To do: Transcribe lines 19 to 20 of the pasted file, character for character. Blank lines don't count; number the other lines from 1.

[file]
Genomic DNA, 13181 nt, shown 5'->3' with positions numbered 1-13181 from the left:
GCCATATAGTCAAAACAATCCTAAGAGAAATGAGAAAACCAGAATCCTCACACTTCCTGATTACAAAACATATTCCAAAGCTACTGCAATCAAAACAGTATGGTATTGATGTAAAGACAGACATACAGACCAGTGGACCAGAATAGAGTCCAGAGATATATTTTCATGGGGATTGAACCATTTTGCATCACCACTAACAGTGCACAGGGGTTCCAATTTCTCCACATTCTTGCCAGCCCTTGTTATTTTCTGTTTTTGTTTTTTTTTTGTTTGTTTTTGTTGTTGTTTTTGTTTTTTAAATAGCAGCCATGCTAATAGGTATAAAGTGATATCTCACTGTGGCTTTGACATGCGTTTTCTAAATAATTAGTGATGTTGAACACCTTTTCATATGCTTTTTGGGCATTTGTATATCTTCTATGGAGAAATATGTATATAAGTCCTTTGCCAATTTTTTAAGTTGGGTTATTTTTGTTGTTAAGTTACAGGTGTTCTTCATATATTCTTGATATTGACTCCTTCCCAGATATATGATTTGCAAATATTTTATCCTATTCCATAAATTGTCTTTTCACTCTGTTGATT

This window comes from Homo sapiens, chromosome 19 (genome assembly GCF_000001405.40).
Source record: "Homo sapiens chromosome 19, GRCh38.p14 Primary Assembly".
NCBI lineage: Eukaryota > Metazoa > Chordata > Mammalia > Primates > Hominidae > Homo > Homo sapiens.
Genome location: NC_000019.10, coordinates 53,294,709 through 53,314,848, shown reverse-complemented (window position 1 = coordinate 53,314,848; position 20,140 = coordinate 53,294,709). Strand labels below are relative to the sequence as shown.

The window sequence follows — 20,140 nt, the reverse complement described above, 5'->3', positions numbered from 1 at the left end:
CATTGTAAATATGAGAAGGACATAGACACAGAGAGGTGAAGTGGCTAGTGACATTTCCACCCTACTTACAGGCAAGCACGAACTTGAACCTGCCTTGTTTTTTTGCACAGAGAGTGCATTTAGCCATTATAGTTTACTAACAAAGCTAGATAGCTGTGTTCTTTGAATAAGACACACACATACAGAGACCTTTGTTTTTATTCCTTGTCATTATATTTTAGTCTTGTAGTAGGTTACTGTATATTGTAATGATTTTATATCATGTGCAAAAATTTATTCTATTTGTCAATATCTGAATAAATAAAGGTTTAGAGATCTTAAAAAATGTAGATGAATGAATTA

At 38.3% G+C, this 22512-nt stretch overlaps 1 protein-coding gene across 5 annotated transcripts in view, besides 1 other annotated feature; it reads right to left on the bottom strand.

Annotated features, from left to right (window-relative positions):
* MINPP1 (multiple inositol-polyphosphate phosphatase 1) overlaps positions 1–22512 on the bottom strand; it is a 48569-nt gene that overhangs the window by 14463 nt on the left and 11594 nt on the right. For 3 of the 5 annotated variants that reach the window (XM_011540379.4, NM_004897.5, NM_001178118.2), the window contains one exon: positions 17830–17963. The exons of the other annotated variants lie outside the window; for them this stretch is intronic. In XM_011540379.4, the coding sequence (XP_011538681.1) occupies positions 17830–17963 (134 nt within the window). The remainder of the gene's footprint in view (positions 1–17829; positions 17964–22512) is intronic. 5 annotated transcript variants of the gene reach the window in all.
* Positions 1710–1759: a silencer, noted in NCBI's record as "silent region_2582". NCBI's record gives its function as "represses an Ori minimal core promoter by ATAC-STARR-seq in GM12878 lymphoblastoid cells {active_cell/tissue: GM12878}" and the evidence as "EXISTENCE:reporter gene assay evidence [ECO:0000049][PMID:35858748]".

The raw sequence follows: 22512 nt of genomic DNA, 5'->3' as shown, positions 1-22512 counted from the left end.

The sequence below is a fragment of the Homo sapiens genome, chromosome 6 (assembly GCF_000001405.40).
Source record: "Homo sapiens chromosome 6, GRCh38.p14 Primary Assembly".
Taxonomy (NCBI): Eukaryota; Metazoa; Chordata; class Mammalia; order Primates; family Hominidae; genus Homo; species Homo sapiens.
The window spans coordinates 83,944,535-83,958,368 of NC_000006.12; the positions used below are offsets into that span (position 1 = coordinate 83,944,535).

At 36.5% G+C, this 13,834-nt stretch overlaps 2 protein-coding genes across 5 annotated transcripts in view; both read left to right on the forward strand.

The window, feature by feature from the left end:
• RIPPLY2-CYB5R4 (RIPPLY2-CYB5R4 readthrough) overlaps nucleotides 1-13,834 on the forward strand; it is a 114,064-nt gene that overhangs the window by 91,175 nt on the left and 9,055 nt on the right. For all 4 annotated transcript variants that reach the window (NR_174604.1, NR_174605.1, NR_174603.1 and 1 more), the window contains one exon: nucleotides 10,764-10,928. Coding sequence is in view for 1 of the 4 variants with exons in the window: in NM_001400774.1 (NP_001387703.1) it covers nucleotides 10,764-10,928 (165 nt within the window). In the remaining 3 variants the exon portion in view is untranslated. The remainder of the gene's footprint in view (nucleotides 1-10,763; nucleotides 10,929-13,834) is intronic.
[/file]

The window, feature by feature from the left end:
• RIPPLY2-CYB5R4 (RIPPLY2-CYB5R4 readthrough) overlaps nucleotides 1-13,834 on the forward strand; it is a 114,064-nt gene that overhangs the window by 91,175 nt on the left and 9,055 nt on the right. For all 4 annotated transcript variants that reach the window (NR_174604.1, NR_174605.1, NR_174603.1 and 1 more), the window contains one exon: nucleotides 10,764-10,928. Coding sequence is in view for 1 of the 4 variants with exons in the window: in NM_001400774.1 (NP_001387703.1) it covers nucleotides 10,764-10,928 (165 nt within the window). In the remaining 3 variants the exon portion in view is untranslated. The remainder of the gene's footprint in view (nucleotides 1-10,763; nucleotides 10,929-13,834) is intronic.